Actually that is a lie. There’s plenty of crying in writing. You know those days. You want to bang your head against the wall, throw yourself on the floor, and kick and scream like a toddler having a supermarket meltdown.
We love the moments when everything flows and every sentence feels pristine with jewel-like words and images. Everything is clicking into place. But we have plenty of days when that’s not going to happen.
The sentences on the page aren’t matching up with the vision in your mind. That’s usually a sign of overthinking, trying too hard, or getting too analytical instead of staying in your wild mind. (To learn more about how you can practice writing with a wild mind, read Natalie Goldberg’s book, Wild Mind: Living the Writer’s Life.)
Have a little cry if you want and then try these tips:
Put yourself in your story. Regain your connection with your plot by inhabiting scenes as you write them. Visualize yourself in a scene as you write it. Taste, touch, and smell the action. Now reveal the sensory images as you write the scene. Read more
This morning, I was working out at the gym on an elliptical machine, not thinking of anything, when suddenly an intense sadness welled up inside me. Having lost my husband over two years ago, I thought it was another layer of grief so I allowed it to rise up and release but instead of releasing, the feeling became more intense and raw. Tears welled up as I continued to work out. I couldn’t figure out what had triggered the feelings and why they were so incredibly strong. And then a thought flashed through my mind—whose feelings are these?
From years of working with and helping people, I know that sometimes I’ll intuit other’s thoughts and feelings, but I’m usually pretty good at recognizing when this happens and setting up my boundaries. For me, this means doing a specific visualization.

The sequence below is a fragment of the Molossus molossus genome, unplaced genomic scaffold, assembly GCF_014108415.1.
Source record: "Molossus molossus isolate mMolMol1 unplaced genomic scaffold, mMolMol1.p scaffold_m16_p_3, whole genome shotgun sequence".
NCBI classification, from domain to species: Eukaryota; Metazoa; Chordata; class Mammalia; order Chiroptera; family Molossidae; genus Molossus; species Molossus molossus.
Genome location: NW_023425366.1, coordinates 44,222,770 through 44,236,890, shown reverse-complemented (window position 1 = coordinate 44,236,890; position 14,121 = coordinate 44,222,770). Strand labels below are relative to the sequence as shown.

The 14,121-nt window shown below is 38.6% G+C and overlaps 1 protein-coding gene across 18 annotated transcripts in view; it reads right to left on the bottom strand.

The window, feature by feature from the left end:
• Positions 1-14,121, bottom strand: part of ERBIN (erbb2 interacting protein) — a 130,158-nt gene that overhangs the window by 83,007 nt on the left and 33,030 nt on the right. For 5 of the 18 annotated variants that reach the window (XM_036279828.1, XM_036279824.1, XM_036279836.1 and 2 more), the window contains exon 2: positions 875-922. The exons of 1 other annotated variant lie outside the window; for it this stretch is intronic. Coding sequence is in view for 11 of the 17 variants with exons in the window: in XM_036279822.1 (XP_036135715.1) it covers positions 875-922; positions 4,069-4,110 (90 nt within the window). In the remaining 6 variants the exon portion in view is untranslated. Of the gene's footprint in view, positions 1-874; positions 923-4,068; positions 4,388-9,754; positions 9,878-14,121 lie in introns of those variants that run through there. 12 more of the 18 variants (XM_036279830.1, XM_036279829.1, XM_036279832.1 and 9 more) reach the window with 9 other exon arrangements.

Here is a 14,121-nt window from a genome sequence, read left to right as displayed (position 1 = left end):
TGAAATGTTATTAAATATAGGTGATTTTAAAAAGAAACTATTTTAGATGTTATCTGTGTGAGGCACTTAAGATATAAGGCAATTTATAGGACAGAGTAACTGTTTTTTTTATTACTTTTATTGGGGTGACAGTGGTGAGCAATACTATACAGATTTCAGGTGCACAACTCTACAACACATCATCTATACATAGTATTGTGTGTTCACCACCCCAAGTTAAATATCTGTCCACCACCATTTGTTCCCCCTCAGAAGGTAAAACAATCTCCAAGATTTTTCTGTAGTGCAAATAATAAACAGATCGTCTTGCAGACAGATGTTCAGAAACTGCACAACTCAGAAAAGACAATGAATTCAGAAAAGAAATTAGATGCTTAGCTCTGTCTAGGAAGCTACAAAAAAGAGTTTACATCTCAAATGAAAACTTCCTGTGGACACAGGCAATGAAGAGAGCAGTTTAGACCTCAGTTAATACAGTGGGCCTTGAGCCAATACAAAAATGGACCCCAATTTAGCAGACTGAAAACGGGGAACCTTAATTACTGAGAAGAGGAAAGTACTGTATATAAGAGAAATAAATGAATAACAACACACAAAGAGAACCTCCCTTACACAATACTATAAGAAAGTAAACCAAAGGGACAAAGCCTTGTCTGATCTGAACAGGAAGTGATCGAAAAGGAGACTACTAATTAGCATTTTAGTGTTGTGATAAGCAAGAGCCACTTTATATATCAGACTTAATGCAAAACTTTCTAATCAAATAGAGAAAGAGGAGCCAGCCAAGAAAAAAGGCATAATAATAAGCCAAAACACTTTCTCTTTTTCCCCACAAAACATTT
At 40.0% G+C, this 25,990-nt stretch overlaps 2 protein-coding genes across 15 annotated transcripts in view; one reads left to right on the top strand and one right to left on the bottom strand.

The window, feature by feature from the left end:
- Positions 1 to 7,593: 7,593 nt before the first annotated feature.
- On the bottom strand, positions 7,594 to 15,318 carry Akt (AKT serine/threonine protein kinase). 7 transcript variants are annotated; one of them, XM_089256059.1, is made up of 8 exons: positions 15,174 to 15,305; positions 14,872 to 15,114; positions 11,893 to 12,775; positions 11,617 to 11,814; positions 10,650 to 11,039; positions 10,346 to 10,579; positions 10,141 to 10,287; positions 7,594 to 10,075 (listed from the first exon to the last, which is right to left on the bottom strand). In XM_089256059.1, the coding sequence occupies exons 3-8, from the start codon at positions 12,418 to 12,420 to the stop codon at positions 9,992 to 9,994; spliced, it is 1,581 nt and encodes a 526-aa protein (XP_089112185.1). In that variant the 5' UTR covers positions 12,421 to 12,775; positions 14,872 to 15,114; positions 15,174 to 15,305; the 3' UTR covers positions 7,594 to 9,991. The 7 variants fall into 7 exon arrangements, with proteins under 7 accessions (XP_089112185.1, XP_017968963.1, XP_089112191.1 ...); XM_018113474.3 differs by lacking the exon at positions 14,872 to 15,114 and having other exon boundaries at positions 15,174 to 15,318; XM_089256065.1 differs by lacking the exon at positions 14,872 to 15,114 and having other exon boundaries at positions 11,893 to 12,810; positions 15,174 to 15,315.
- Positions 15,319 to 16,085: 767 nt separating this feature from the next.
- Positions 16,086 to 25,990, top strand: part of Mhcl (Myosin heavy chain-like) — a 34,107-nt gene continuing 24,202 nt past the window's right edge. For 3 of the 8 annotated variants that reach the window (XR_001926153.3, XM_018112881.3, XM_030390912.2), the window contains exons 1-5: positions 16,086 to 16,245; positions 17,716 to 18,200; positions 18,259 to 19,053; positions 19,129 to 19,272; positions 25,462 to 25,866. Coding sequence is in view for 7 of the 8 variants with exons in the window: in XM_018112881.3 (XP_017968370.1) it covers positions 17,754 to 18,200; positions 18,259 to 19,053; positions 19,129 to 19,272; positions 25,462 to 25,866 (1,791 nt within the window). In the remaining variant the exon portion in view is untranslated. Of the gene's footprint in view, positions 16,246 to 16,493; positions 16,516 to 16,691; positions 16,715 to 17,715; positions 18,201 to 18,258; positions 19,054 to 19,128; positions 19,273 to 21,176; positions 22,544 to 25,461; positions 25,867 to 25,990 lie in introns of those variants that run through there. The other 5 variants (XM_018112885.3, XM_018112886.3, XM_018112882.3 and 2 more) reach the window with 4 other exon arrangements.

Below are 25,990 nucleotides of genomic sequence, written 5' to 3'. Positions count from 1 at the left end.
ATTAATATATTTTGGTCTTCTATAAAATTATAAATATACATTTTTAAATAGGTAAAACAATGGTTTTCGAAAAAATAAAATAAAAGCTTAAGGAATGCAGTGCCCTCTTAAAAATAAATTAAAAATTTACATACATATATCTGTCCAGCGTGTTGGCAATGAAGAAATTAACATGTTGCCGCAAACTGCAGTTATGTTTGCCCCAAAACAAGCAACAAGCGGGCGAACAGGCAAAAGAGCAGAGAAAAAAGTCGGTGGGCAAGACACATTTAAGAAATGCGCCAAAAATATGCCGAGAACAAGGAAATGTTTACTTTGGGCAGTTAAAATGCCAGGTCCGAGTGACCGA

This morning, the thought persisted that the sadness I was feeling wasn’t mine. I looked at the man working out on the machine next to me. He didn’t look sad. He didn’t look as if he was in pain. He seemed fine. Read more
For National Poetry Month, I thought I’d share some thoughts on my most favorite and least favorite parts of writing a new poem:
My favorite part of writing a new poem:
- The idea that invades my mind like twining ivy and won’t let go until the entire poem has been put to paper
- Making messy lines and blot outs and squiggles with my colored pen on paper as I play with ideas and words
- Typing all that mess into a fresh, new document on my computer—that feeling of chaos becoming somehow ordered
- Rereading the poem, feeling both its wholeness and its incompleteness in my mind and body
- Editing the poem, fussing with words and line breaks, challenging myself to see what can be more specific or fresher
- Reading the poem for my writing critique group to see my creation through new eyes, discovering where the poem can be improved
My least favorite part of writing a new poem? Read more
The word “flow” is overused these days. You hear it everywhere. “Go with the flow.” “Get in the flow.” “Don’t worry. Just let it flow.” (By the way, did you know when you tell someone not to worry, it’s scientifically proven that it makes them worry more?)